Risk-off came to the crypto world on the weekend as all cryptocurrencies took a sudden tumble. Bitcoin fell as much as 20%. Prices slightly recovered and steadied, but all major coins suffered significant losses.
How should investors analyze the crypto crash and what does it mean for equity investors and other risk assets.
Asset return profile
Will there be any fallout from the crypto crash? A MAN Institute study
of cryptocurrency asset returns found that cryptos are uncorrelated with other asset classes.
While overall correlations are low, the researchers also found higher correlations during periods of equity drawdowns.
In the 6% of instances where the equity market sold off 5% or more over a one month period:
- The average performance of Bitcoin was -13%;
- Bitcoin registered a negative return 86% of the time
- The left tail correlation was 0.3.
Although these statistical studies are interesting, they don’t tell the entire story.
Profile of a crypto investor
To fully analyze the possible fallout of crypto volatility, it’s important to first understand the demographic profile of a crypto investor. A recent Pew Research survey
found that “16% of Americans say they have ever invested in, traded or used cryptocurrency”. A closer examination found that crypto investors and traders are mostly young and male. 43% of men ages 18 to 29 are or have been crypto participants. The next largest demographic group are men ages 30 to 49.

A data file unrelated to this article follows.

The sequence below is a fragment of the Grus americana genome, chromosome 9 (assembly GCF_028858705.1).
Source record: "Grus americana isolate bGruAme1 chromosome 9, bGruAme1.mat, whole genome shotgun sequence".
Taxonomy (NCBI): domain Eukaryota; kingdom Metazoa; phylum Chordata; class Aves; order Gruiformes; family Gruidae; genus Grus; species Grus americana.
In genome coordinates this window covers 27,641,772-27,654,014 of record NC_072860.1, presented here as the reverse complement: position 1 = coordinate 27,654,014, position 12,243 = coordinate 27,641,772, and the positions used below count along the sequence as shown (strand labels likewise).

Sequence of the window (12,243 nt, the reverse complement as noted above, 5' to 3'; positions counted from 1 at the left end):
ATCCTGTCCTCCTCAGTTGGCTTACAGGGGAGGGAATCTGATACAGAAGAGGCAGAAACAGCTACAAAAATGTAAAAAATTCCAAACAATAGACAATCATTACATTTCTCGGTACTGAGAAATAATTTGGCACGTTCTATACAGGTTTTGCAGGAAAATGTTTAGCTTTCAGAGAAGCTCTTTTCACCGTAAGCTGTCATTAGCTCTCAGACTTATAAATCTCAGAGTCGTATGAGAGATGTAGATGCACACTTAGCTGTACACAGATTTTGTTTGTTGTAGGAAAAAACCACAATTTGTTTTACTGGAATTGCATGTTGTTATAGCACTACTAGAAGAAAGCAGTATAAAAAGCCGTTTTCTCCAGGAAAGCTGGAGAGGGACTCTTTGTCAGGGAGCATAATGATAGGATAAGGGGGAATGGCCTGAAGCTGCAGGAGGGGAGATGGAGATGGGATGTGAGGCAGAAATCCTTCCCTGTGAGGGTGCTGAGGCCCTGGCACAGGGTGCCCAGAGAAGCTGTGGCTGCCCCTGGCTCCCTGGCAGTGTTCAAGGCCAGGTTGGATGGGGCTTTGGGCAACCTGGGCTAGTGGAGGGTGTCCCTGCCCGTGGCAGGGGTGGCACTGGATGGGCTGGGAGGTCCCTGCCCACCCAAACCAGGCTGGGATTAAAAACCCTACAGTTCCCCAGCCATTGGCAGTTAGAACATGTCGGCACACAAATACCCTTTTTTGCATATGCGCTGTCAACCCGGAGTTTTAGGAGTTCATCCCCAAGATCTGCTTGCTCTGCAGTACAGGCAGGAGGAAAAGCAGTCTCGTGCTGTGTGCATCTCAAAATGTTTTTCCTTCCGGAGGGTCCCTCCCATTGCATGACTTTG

Crypto bros ~ YOLO speculators
While they don’t exactly overlap 1 to 1, the young and male demographic is highly similar to the “get rich quick” and “you only live once” (YOLO) psychology Robinhood traders. It is therefore not surprising to see the high correlation between the price of Bitcoin as a proxy for the crypto complex and the relative performance of the ARK Innovation ETF.
Similarly, the performance of meme stocks as measured by BUZZ is also highly correlated. From a factor perspective, this is all the same trade. Investors should also distinguish between speculative growth and large-cap high-quality growth, as measured by the NASDAQ 100. Speculative growth is breaking down against both the S&P 500 and NASDAQ 100 FANG+ stocks, which are cash generative and enjoy strong competitive positions.
A sentiment-driven explanation of last weekend’s crypto crash is Crypto.com’s purchase of naming rights to the now “Staples Center” in Los Angeles. A macro explanation is a deceleration in global liquidity, as measured by changes in M2 money supply, which has shown a rough but uneven correlation with Bitcoin prices. The recent hawkish pivot by central bankers around the world is likely to put downward pressure on crypto assets. Add to the mix the 5x and 10x leverage available to crypto traders in offshore markets, downside volatility episodes such as the one this weekend is not a surprise. If leveraged crypto traders need to sell other assets to meet margin calls, the most correlated assets are speculative growth equities, as evidenced by the poor performance of ARKK today.
A Christmas present under the tree?
I suggested yesterday that small-cap stocks are beaten up and could see further selling pressure during the tax-loss selling season, followed by a rebound in late December and January (see In search of the next bearish catalyst
). An even more speculative play for traders would be speculative growth stocks, as represented by ARKK and BUZZ, later this year. If leveraged crypto traders are forced to liquidate their stocks to meet margin calls, expect further selling pressure in the coming days, followed by a rebound soon afterward.
For small-cap investors, this means the lower quality Russell 2000 should lag the higher quality S&P 600 in the first half of December, followed by a relative relief rally.